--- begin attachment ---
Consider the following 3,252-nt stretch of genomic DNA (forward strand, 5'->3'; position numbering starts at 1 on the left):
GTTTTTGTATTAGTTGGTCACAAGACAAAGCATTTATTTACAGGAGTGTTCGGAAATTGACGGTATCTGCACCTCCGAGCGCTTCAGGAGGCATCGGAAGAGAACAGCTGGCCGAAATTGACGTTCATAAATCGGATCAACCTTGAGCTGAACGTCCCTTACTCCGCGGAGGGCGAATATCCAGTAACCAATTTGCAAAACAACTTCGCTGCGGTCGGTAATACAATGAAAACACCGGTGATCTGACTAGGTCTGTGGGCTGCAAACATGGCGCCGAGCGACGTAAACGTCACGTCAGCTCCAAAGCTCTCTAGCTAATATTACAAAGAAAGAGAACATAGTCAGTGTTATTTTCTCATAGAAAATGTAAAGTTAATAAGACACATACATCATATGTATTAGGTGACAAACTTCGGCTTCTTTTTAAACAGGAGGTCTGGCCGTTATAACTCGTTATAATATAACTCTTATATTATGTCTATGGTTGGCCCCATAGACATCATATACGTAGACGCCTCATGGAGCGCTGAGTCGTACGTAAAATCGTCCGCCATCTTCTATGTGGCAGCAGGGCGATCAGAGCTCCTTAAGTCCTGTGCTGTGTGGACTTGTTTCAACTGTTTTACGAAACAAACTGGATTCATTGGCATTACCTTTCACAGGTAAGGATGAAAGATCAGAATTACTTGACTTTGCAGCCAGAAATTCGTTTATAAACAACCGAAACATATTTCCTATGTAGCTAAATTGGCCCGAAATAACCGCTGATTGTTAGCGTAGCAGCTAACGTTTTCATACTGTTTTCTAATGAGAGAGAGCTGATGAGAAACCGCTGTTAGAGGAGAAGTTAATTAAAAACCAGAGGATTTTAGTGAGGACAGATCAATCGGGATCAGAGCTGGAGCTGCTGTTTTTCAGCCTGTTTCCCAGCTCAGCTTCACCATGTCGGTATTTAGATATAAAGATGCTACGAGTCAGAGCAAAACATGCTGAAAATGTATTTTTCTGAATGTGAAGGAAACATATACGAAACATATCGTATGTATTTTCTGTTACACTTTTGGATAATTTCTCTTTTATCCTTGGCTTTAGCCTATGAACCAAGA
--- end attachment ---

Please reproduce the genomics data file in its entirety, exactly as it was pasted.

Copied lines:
Consider the following 3,252-nt stretch of genomic DNA (forward strand, 5'->3'; position numbering starts at 1 on the left):
GTTTTTGTATTAGTTGGTCACAAGACAAAGCATTTATTTACAGGAGTGTTCGGAAATTGACGGTATCTGCACCTCCGAGCGCTTCAGGAGGCATCGGAAGAGAACAGCTGGCCGAAATTGACGTTCATAAATCGGATCAACCTTGAGCTGAACGTCCCTTACTCCGCGGAGGGCGAATATCCAGTAACCAATTTGCAAAACAACTTCGCTGCGGTCGGTAATACAATGAAAACACCGGTGATCTGACTAGGTCTGTGGGCTGCAAACATGGCGCCGAGCGACGTAAACGTCACGTCAGCTCCAAAGCTCTCTAGCTAATATTACAAAGAAAGAGAACATAGTCAGTGTTATTTTCTCATAGAAAATGTAAAGTTAATAAGACACATACATCATATGTATTAGGTGACAAACTTCGGCTTCTTTTTAAACAGGAGGTCTGGCCGTTATAACTCGTTATAATATAACTCTTATATTATGTCTATGGTTGGCCCCATAGACATCATATACGTAGACGCCTCATGGAGCGCTGAGTCGTACGTAAAATCGTCCGCCATCTTCTATGTGGCAGCAGGGCGATCAGAGCTCCTTAAGTCCTGTGCTGTGTGGACTTGTTTCAACTGTTTTACGAAACAAACTGGATTCATTGGCATTACCTTTCACAGGTAAGGATGAAAGATCAGAATTACTTGACTTTGCAGCCAGAAATTCGTTTATAAACAACCGAAACATATTTCCTATGTAGCTAAATTGGCCCGAAATAACCGCTGATTGTTAGCGTAGCAGCTAACGTTTTCATACTGTTTTCTAATGAGAGAGAGCTGATGAGAAACCGCTGTTAGAGGAGAAGTTAATTAAAAACCAGAGGATTTTAGTGAGGACAGATCAATCGGGATCAGAGCTGGAGCTGCTGTTTTTCAGCCTGTTTCCCAGCTCAGCTTCACCATGTCGGTATTTAGATATAAAGATGCTACGAGTCAGAGCAAAACATGCTGAAAATGTATTTTTCTGAATGTGAAGGAAACATATACGAAACATATCGTATGTATTTTCTGTTACACTTTTGGATAATTTCTCTTTTATCCTTGGCTTTAGCCTATGAACCAAGA